Ethics of Non-Finitude: The Precarious Politics of Art
The social body as it appears in contemporary art production does not constitute an organic whole that needs to be changed from the bottom up, as was the case with the framework of modernist dramaturgy, but a disparate collection of structures, institutions and social practices that can be detached from one another and that differ from one society to the next. For late twentieth-century artists, the social body is divided into lobbies, quotas or communities: it is a catalogue of narrative frameworks surmounted by tools for home production (home technology) or professional production. In short, what we traditionally call reality is in fact a simple montage. On the basis of that conclusion, the aesthetic challenge of contemporary art resides in recomposing that montage: art is an editing computer that enables us to realize alternative, temporary versions of reality with the same material (everyday life). Thus, contemporary art presents itself as an editing console that manipulates social forms, reorganizes them and incorporates them in original scenarios, deconstructing the script on which their illusory legitimacy was grounded. The artist de-programmes in order to re-programme, suggesting that there are other possible usages for techniques, tools and spaces at our disposition. The cultural or social structures in which we live are nothing more for art than items of clothing that we should slip into, objects that must examined and put to the test. It is a question of postproducing social reality or, in other words, of confirming, in a negative form, its ontologically precarious nature.8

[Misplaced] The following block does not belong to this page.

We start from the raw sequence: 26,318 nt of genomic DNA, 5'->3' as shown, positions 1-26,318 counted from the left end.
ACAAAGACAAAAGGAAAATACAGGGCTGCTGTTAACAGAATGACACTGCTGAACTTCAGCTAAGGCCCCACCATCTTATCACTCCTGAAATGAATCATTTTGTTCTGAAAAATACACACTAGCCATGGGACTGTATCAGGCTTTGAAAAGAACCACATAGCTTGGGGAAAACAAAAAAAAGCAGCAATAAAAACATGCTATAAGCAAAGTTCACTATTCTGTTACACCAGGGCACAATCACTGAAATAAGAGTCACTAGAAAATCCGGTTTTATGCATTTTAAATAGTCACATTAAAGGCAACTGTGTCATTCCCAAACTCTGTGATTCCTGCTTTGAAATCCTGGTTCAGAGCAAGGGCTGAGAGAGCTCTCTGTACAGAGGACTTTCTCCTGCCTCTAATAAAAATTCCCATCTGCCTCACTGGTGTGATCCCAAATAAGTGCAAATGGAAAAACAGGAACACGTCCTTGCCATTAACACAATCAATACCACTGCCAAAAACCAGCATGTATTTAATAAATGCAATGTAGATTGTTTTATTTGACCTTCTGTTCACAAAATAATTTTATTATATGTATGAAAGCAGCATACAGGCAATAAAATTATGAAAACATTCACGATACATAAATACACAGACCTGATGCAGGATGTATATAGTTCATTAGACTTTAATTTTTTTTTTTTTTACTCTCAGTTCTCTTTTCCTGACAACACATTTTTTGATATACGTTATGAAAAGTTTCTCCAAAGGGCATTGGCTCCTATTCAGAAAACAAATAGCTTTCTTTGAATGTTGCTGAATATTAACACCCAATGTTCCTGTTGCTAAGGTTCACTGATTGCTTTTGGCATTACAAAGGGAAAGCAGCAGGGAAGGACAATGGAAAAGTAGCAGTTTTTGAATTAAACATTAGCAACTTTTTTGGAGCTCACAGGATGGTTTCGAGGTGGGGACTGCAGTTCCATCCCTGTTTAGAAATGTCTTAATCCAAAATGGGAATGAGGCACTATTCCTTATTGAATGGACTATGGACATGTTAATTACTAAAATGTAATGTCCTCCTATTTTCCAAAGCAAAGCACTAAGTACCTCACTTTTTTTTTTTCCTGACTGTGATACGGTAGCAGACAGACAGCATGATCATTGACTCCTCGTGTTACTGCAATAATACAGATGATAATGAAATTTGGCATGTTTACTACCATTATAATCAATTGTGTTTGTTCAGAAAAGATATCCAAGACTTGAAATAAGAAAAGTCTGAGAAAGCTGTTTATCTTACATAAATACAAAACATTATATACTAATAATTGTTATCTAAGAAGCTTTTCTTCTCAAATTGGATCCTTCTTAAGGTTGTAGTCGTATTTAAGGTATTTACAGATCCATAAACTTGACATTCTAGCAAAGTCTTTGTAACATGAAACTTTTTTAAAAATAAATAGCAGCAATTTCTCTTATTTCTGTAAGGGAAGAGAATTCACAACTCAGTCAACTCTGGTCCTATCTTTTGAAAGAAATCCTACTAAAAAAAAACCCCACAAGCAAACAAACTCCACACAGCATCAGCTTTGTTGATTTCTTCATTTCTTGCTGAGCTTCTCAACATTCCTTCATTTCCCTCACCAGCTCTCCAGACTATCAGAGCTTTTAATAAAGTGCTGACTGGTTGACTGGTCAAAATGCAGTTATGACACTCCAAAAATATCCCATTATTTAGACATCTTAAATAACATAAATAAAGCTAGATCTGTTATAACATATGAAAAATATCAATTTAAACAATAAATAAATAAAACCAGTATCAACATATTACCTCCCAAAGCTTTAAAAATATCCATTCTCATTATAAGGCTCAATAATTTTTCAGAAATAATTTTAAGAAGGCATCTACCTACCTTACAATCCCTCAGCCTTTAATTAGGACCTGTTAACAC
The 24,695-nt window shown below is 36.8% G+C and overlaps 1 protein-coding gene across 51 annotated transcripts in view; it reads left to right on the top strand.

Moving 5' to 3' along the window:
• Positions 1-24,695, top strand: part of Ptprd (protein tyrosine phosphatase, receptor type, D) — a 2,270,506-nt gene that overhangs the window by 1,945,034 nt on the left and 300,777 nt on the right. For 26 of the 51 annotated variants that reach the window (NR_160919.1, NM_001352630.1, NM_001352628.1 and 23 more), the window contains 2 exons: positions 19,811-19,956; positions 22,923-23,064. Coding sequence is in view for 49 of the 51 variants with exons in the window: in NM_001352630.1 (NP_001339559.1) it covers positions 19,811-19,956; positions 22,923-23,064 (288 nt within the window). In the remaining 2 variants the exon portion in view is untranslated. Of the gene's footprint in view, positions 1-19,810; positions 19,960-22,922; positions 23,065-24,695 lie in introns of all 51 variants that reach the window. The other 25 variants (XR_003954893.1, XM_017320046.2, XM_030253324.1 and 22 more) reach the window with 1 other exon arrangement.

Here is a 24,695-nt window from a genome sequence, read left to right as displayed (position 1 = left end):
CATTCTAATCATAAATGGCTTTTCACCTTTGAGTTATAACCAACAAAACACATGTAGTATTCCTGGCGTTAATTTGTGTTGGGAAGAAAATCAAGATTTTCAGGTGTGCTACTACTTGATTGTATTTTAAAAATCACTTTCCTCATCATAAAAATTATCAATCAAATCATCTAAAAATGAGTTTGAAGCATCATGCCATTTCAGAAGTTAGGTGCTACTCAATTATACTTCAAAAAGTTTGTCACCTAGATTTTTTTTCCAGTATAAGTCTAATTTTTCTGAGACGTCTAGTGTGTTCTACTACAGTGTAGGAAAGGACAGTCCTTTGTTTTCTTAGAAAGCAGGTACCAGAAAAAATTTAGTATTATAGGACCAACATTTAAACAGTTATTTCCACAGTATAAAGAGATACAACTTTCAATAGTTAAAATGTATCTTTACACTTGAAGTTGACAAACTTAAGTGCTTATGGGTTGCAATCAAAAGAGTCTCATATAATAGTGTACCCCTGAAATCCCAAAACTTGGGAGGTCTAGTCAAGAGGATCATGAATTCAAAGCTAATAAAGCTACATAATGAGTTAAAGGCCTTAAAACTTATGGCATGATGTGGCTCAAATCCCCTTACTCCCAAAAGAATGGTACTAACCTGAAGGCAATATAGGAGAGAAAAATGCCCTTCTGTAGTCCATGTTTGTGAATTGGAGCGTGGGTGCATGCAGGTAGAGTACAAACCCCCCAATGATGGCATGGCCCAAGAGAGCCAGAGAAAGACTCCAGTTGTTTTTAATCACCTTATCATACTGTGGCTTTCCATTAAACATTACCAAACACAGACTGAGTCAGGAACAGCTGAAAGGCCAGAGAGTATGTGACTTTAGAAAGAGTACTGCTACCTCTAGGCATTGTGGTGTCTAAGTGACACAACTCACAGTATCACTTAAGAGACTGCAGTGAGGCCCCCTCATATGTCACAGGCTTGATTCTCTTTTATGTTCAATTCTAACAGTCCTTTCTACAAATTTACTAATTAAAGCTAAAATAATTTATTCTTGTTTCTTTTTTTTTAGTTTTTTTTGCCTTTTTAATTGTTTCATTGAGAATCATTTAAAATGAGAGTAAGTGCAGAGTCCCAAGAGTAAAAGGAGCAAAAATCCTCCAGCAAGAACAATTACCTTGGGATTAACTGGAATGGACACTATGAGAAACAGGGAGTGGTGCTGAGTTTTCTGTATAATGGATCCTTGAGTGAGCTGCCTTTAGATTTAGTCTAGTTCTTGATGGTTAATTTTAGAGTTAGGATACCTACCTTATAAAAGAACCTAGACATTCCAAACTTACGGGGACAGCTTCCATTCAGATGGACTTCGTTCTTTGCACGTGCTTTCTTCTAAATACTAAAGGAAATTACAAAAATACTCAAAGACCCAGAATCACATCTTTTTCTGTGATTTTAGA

That, to my mind, is the essential content (beyond the anecdotal) of the political programme of contemporary art: maintaining the world in a precarious state or, in other words, permanently affirming the transitory, circumstantial nature of the institutions that partition the state and of the rules that govern individual or collective behaviour. The main function of the instruments of communication of capitalism is to repeat a message: we live in a finite, immovable and definitive political framework, only the decor must change at high speed. The relational scale models of Pierre Huyghe or Liam Gillick, the videos of Doug Aitken and the sign linkages of Kelley Walker each in their own way present the reverse postulate: the world in which we live is a pure construct, a mise-en-scène, a montage, a composition, a story and it is the function of art to analyse and re-narrate it, and adapt it in images or by any other means. Rancière arrives at a similar conclusion when he writes that ‘the relation between art and politics [is not] a passage from fiction to reality, but a relation between two ways of making fiction’.9